This paper sheds light on the existence of a differential deterrence regime in EU law, depending on whether the State or the firm is the addressee of a legal obligation. To that end, we review two areas of EU law – environmental law and competition law. Both disciplines employ fines to deter the State and the firm respectively from violating their specific duties under the Treaty: the ‘duty to transpose’ with regard to State obligation under environmental law, and the ‘duty to compete’ in relation to firms under competition law. We show how the deterrence regime is softer on the State in at least three ways: functionally (purpose ascribed to the penalties), operationally (method followed to set and liquidate the penalty), and procedurally (requiring prior judicial approval as opposed to having immediate applicability). These findings are significant for two reasons: they suggest a State versus firm discrepancy in the EU’s deterrence regime, and serve to initiate a debate on the desirability of such a divide.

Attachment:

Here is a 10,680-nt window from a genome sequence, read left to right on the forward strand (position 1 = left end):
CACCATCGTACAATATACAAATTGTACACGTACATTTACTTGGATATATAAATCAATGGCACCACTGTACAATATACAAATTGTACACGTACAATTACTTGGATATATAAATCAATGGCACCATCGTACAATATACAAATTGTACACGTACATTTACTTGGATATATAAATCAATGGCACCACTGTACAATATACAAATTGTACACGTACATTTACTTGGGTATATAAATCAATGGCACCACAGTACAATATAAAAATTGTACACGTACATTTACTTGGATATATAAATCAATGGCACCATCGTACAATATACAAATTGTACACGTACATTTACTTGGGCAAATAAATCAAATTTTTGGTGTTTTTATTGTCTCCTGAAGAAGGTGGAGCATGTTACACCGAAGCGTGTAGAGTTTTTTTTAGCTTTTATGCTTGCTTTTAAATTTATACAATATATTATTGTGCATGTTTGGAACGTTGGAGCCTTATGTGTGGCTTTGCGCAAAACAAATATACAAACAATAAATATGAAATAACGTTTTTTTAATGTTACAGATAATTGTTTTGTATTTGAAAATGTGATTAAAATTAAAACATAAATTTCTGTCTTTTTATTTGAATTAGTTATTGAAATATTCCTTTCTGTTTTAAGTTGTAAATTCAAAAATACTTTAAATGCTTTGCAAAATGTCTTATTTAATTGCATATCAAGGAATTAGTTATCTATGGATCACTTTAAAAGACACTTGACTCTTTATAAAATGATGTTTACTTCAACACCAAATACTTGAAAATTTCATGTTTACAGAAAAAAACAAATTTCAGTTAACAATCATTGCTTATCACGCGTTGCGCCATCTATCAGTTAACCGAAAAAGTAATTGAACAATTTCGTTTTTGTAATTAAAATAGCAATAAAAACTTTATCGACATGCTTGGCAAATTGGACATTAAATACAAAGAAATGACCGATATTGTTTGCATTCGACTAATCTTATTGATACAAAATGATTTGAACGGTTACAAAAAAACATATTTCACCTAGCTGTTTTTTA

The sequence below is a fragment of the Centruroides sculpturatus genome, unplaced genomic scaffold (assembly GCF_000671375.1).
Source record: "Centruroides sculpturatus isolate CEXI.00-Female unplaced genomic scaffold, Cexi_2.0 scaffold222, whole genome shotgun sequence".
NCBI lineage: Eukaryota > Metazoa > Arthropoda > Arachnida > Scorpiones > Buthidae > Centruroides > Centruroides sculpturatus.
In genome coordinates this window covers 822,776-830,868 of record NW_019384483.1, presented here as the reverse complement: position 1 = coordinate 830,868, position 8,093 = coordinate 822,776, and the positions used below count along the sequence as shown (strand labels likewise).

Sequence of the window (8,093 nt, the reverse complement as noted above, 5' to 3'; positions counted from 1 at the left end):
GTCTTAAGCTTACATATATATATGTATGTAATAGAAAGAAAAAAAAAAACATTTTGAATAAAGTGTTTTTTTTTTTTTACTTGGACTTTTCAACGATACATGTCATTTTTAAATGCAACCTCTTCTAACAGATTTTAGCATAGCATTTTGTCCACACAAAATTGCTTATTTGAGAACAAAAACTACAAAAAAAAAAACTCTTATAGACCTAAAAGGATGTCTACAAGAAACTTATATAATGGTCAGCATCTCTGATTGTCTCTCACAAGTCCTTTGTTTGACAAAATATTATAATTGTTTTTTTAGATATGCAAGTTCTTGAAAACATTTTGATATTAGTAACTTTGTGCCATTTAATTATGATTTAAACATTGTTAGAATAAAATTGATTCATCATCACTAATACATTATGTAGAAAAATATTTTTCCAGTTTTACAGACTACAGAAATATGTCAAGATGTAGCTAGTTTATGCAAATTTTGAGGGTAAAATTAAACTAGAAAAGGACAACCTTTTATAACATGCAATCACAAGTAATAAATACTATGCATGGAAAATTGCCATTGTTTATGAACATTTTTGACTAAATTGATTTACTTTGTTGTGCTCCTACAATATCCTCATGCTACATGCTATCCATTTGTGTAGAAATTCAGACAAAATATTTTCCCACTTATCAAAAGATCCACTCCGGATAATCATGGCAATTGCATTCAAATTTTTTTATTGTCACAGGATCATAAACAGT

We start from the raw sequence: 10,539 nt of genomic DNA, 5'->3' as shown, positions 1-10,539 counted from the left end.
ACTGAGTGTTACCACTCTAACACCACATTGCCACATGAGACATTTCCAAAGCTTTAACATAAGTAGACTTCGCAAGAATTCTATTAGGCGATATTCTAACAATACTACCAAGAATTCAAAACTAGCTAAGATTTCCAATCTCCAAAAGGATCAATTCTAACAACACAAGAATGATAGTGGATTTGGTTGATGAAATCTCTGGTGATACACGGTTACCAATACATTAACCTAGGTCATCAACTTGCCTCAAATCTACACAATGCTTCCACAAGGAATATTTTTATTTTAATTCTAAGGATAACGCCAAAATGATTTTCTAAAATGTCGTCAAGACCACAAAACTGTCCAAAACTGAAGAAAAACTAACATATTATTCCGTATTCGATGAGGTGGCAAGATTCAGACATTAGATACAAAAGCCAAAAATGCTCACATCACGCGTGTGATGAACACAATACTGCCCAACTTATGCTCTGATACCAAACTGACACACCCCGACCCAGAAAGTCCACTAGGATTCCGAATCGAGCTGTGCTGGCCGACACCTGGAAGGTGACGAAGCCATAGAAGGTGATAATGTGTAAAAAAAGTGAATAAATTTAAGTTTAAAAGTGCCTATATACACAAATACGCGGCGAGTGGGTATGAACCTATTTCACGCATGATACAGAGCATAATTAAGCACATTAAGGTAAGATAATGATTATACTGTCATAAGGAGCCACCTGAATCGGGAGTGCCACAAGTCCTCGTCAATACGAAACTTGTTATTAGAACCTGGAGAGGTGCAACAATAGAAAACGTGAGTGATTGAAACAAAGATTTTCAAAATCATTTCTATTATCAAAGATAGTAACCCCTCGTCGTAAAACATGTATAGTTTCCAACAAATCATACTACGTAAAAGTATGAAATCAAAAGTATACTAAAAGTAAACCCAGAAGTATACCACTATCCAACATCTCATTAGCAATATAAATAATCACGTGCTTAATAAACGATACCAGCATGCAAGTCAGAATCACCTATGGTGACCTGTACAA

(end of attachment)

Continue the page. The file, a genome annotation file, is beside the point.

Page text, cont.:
|Journal||Colombia Journal of European Law|
|Publication status||Published - 2016|
Subject classification (UKÄ)
- EU law
- Competition law
- Environmental Law